Co. Kildare, Ireland
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Gilmartin M.,NUI Maynooth
Health and Place | Year: 2011

Drawing on detailed interviews with 60 recent migrants to Ireland, we discuss the extent and nature of patient mobility. The paper is framed by the typology of patient mobility outlined by Glinos et al. (2010), which highlights patient motivation and funding. We pay particular attention to four key areas: availability of health care for migrants living in Ireland; affordability of care as a push factor for patient mobility; how migrants' perceptions of care affect their decision about where to avail of care; and the impact of familiarity on patient mobility. We provide empirical support for this typology. However, our research also highlights the fact that two factors - availability and familiarity - require further elaboration. Our research demonstrates the need for greater levels of awareness of culture specificity on the part of both migrants and healthcare providers. It also highlights the need to investigate the social and spatial activities of migrants seeking health care, both within and beyond national boundaries. © 2011 Elsevier Ltd.

Gowen A.A.,University College Dublin | Gowen A.A.,Kobe University | O'Sullivan C.,NUI Maynooth | O'Donnell C.P.,University College Dublin
Trends in Food Science and Technology | Year: 2012

The Terahertz (THz) region of the electromagnetic spectrum, spanning the range between 100 GHz and 30 THz, has recently enjoyed a renaissance due to technological developments in source and detector components. With the development of THz instrumentation, applications of THz spectroscopy and imaging for quality control of food products have expanded in scope and improved in performance. This article gives an overview of the fundamentals of THz technology and a comprehensive review of applications of THz time domain spectroscopy and imaging for food quality and control. Technical challenges and future outlook for these emerging techniques are also discussed. © 2012 Elsevier Ltd.

Mooney P.A.,Icarus | Mulligan F.J.,NUI Maynooth | Fealy R.,Icarus
International Journal of Climatology | Year: 2011

Surface air temperatures modelled by ERA-40, ERA-Interim and (NCEP)/(NCAR) reanalysis (NNRP-1) have been compared with observations at 11 synoptic stations in Ireland over the period 1989-2001. The three reanalysis datasets show good agreement with the observed data and with each other. Slopes of the least-squares line to scatter plots of reanalysis data versus observational data show small differences between the three reanalyses, with ERA-40, ERA-Interim and NNRP-1 slopes ranging between (0.79-1.06) ± 0.01, (0.83-1.01) ± 0.01 and (0.76-0.98) ± 0.01, respectively. Summary statistics and the monthly mean temperatures over the 1989-2001 period showed that the reanalyses were significantly warmer in winter than the observations, which resulted in best fit lines with slopes consistently less than unity. ERA-Interim was slightly better than both ERA-40 and NNRP-1 at modelling winter temperatures and it had higher correlation coefficients with the observations. All three reanalyses use different grid sizes and types. Subsequent regridding of the ERA-Interim and NNRP-1 data to the ERA-40 grid showed that the grid difference had no significant influence on the results. Comparison of ERA-Interim and NNRP-1 data with the air temperatures at four marine buoys around the Irish coast for the period 2001-2005 showed that the reanalyses modelled colder winter temperatures than the observations; resulting in best fit lines with slopes consistently greater than unity. The slopes for NNRP-1 and ERA-Interim at the marine buoys, respectively, averaged 1.09 ± 0.04 and 1.10 ± 0.05 while the slopes at the four land stations over the same period averaged 0.87 ± 0.02 and 0.89 ± 0.02, respectively. We believe that this pattern results from the difference in the treatment of land and sea surfaces in the reanalysis datasets. © 2010 Royal Meteorological Society.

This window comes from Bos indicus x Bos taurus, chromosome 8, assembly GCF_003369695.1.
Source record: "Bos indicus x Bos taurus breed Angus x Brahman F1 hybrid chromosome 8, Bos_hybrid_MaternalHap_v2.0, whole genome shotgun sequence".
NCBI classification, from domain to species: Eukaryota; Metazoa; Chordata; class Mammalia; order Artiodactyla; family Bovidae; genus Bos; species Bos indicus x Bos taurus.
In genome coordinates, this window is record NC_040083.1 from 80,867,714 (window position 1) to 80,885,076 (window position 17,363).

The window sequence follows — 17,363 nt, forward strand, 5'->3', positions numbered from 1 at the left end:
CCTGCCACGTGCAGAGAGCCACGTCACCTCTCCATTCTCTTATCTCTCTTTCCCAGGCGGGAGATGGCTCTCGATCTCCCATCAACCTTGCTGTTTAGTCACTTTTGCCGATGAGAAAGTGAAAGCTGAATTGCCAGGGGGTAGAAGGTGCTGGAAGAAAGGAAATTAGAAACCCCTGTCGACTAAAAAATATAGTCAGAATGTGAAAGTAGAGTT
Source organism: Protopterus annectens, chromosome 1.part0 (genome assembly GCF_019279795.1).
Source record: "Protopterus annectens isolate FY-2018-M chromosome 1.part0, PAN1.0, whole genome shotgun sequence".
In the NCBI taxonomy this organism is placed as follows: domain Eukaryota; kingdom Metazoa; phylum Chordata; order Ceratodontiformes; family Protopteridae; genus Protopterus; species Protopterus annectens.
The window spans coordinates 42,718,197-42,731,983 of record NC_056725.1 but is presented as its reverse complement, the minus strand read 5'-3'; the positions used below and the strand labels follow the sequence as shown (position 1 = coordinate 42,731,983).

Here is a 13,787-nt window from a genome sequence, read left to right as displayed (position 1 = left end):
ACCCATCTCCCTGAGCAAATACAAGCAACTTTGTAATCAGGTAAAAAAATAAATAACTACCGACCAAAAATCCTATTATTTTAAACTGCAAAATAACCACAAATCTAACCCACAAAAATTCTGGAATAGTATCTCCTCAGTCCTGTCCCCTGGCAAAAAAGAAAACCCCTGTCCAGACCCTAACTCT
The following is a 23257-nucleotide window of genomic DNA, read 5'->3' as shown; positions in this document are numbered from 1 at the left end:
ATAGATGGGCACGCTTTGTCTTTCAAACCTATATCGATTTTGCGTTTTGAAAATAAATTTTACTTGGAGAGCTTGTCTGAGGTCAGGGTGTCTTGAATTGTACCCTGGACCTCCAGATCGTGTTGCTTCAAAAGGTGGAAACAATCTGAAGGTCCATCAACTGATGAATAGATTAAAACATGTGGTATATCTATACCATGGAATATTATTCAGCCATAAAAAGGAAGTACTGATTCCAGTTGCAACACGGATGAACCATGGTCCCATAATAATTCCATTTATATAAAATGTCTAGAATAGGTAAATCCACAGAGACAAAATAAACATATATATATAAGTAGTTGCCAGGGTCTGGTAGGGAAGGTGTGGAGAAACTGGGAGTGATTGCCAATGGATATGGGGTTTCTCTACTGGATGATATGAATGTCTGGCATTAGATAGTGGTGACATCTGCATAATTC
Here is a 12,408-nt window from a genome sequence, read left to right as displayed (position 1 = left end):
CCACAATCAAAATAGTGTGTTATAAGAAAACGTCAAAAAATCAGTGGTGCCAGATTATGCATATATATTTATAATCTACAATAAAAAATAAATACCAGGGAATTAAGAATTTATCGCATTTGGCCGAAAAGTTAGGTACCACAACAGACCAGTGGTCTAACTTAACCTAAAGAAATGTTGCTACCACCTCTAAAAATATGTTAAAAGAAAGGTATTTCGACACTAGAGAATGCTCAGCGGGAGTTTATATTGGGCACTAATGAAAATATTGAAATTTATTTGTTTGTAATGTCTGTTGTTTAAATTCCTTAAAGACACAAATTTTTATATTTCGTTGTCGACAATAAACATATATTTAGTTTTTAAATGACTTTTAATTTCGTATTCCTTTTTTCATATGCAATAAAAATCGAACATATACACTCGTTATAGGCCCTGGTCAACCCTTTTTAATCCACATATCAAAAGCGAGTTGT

Singh I.,NUI Maynooth | Heaney F.,NUI Maynooth
Organic and Biomolecular Chemistry | Year: 2010

A fast and practical metal free conjugation of ribonucleosides and 2′-OMe 4-mer oligoribonucleotides has been accomplished by a nitrile oxide alkyne click cycloaddition reaction on the solid-phase, the methodology is suited to modification at either, or both, the 3′- or the 5′-terminus of the oligoribonucleotide substrate. © 2010 The Royal Society of Chemistry.

The aim of the work presented here was to establish the response of a corneal epithelial cell line (hTCEpi) to protein extracted from a bacterium (Bacillus oleronius) previously isolated from a Demodex mite from a rosacea patient. The response of the corneal epithelial cell line to Bacillus proteins was measured in terms of alterations in cell migration and invasiveness. Changes in the expression of metalloproteinase genes and proteins were also assessed. The results indicated increased cell migration (14.5-fold, P = 0.001) as measured using 8-μm PET inserts (BD Falcon) in a transwell assay and invasiveness (1.7-fold, P = 0.003) as measured using 8-μm Matrigel (BD Biocoat) invasion inserts in a 24-well plate assay format, following exposure to the Bacillus proteins. Cells exposed to the Bacillus protein showed a dose-dependent increase in expression of genes coding for matrix metalloprotease (MMP)-3 (61-fold) and MPP-9 (301-fold). This dose-dependent increase in gene expression was also reflected in elevated levels of MMP-9 protein (1.34-fold, P = 0.033) and increased matrix metalloprotease activity (1.96-fold, P = 0.043) being present in the culture supernatant. Cells also displayed reduced levels of β-integrin (1.25-fold, P = 0.01), indicative of increased motility and elevated levels of vinculin (2.7-fold, P = 0.0009), suggesting altered motility. The results indicate that exposure of corneal epithelial cells to Bacillus proteins results in an aberrant wound healing response as visualized using a scratch wound assay. These results suggest a possible link between the high density of Demodex mites on the eyelashes of ocular rosacea patients and the development of corneal ulcers.